The done function that's in the parameter for enter and leave methods is used as a callback for when the animation is complete.

List Transitions

To add transitions for v-if, we can also add transitions for when an item that's being rendered by v-for is being added and removed from the DOM.

Instead of the transition component, we use the transition-group component to apply the transition effect.

For instance, we can create a transition effect to show an animation when items are being added and removed from a list as follows:

index.js

new Vue({
  el: "#app",
  data: {
    items: [1, 2, 3, 4, 5]
  },
  methods: {
    randomIndex() {
      return Math.floor(Math.random() * this.items.length);
    },
    add() {
      this.items = [...this.items, ++this.items[this.items.length - 1]];
    },
    remove() {
      this.items.splice(this.items.length - 1, 1);
    }
  }
});

index.html

<!DOCTYPE html>
<html lang="en">
  <head>
    <title>App</title>
    <script src="https://cdn.jsdelivr.net/npm/vue/dist/vue.js"></script>
    <style>
      .list-enter-active,
      .list-leave-active {
        transition: all 1s;
      }
      .list-enter,
      .list-leave-to {
        opacity: 0;
        transform: translateY(40px);
      }
    </style>
  </head>
  <body>
    <div id="app">
      <button @click="add">Add</button>
      <button @click="remove">Remove</button>
      <transition-group name="list" tag="p">
        <span v-for="item in items" :key="item">
          {{ item }}
        </span>
      </transition-group>
    </div>
    <script src="index.js"></script>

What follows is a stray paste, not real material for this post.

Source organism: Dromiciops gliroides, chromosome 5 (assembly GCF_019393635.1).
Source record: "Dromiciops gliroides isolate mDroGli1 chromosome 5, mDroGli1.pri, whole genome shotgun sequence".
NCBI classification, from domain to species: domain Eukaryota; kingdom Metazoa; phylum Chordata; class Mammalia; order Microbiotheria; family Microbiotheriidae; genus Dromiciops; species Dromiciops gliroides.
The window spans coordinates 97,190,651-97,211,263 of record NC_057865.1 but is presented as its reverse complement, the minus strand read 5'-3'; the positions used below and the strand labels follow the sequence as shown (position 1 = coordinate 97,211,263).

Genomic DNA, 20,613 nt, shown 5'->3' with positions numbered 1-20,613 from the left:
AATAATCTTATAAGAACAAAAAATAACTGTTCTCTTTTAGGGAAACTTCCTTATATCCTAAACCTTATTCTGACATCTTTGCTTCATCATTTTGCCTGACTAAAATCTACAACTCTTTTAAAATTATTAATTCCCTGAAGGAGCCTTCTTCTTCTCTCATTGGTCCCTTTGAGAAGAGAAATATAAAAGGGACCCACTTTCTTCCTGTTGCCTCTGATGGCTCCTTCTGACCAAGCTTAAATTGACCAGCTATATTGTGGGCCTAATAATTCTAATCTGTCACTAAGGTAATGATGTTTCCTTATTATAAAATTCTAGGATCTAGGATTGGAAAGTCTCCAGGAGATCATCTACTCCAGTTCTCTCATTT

</body>
</html>

In the code above, we defined the styling for the transition phases as follows:

.list-enter-active,
.list-leave-active {
    transition: all 1s;
}
.list-enter,
.list-leave-to {
    opacity: 0;
    transform: translateY(40px);
}

The transition phases are the same as the v-if transitions. We can apply styles when an element is being added and removed.

Once again, the name of the name prop matches the name- prefix of the CSS code.

The tag prop lets us specify the tag of the wrapper element. In our example, we make the wrapper element the p element.

State Transitions

We can also animate component state changes. To make this easy, we use the GreenSock library.

For instance, we can create an element that animates the number that we entered into the input as we change it, as follows:

index.js

new Vue({
  el: "#app",
  data: {
    number: 0,
    tweenedNumber: 0
  },
  computed: {
    animatedNumber() {
      return this.tweenedNumber.toFixed(0);
    }
  },
  watch: {
    number(newValue) {
      gsap.to(this.$data, { duration: 0.5, tweenedNumber: newValue });
    }
  }
});

index.html

<!DOCTYPE html>
<html lang="en">
  <head>
    <title>App</title>
    <script src="https://cdn.jsdelivr.net/npm/vue/dist/vue.js"></script>
    <script src="https://cdnjs.cloudflare.com/ajax/libs/gsap/3.2.4/gsap.min.js"></script>
  </head>
  <body>
    <div id="app">
      <input v-model.number="number" type="number" step="20" />
      <p>{{ animatedNumber }}</p>
    </div>
    <script src="index.js"></script>
  </body>
</html>

In the code above, we have the number watcher that calls:

gsap.to(this.$data, { duration: 0.5, tweenedNumber: newValue });

to animate the number as it's being changed.

Conclusion

Creating transitions is easy with Vue. We can easily create them with the transition component for v-if transitions.

To animate v-for transitions, we can use the transition-group component.

We can create CSS transitions by prefix-specific classes with the value that we pass in as the value of the name prop.

Also, we can create JavaScript animations with the listeners that we can add to our components and we can use the Velocity library to add JavaScript animations.

Now that you have covered Vue animations, check out our other in-depth Vue tutorials — including our tutorial about protecting your source code.

John Au-YeungWeb developer. Experienced in JavaScript, React, Angular, Vue.js, and Node.js.